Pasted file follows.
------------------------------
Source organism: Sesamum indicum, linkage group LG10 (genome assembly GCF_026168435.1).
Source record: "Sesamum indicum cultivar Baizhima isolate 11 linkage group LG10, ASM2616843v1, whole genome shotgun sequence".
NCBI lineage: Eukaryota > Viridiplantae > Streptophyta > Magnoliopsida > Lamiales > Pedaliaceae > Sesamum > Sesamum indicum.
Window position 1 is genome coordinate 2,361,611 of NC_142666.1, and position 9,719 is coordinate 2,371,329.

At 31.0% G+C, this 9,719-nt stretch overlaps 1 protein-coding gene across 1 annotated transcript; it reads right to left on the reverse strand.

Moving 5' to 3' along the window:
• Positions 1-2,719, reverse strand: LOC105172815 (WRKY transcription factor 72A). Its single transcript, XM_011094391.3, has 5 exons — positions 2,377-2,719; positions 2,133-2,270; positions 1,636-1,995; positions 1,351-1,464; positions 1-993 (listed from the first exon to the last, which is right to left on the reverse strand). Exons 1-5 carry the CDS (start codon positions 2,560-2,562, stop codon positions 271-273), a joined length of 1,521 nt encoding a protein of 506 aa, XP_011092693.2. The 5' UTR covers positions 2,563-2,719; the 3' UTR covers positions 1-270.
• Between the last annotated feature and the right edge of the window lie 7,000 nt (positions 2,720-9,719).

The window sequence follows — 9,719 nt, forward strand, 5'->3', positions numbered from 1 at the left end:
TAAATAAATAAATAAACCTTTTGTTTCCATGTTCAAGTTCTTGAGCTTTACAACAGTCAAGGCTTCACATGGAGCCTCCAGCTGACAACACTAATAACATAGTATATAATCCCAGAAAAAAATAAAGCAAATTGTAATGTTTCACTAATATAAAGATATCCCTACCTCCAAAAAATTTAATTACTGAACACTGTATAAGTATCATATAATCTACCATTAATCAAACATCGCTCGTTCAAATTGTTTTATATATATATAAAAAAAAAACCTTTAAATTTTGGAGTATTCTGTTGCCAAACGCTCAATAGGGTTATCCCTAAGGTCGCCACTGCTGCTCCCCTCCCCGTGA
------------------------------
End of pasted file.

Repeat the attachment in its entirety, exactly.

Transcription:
Source organism: Sesamum indicum, linkage group LG10 (genome assembly GCF_026168435.1).
Source record: "Sesamum indicum cultivar Baizhima isolate 11 linkage group LG10, ASM2616843v1, whole genome shotgun sequence".
NCBI lineage: Eukaryota > Viridiplantae > Streptophyta > Magnoliopsida > Lamiales > Pedaliaceae > Sesamum > Sesamum indicum.
Window position 1 is genome coordinate 2,361,611 of NC_142666.1, and position 9,719 is coordinate 2,371,329.

At 31.0% G+C, this 9,719-nt stretch overlaps 1 protein-coding gene across 1 annotated transcript; it reads right to left on the reverse strand.

Moving 5' to 3' along the window:
• Positions 1-2,719, reverse strand: LOC105172815 (WRKY transcription factor 72A). Its single transcript, XM_011094391.3, has 5 exons — positions 2,377-2,719; positions 2,133-2,270; positions 1,636-1,995; positions 1,351-1,464; positions 1-993 (listed from the first exon to the last, which is right to left on the reverse strand). Exons 1-5 carry the CDS (start codon positions 2,560-2,562, stop codon positions 271-273), a joined length of 1,521 nt encoding a protein of 506 aa, XP_011092693.2. The 5' UTR covers positions 2,563-2,719; the 3' UTR covers positions 1-270.
• Between the last annotated feature and the right edge of the window lie 7,000 nt (positions 2,720-9,719).

The window sequence follows — 9,719 nt, forward strand, 5'->3', positions numbered from 1 at the left end:
TAAATAAATAAATAAACCTTTTGTTTCCATGTTCAAGTTCTTGAGCTTTACAACAGTCAAGGCTTCACATGGAGCCTCCAGCTGACAACACTAATAACATAGTATATAATCCCAGAAAAAAATAAAGCAAATTGTAATGTTTCACTAATATAAAGATATCCCTACCTCCAAAAAATTTAATTACTGAACACTGTATAAGTATCATATAATCTACCATTAATCAAACATCGCTCGTTCAAATTGTTTTATATATATATAAAAAAAAAACCTTTAAATTTTGGAGTATTCTGTTGCCAAACGCTCAATAGGGTTATCCCTAAGGTCGCCACTGCTGCTCCCCTCCCCGTGA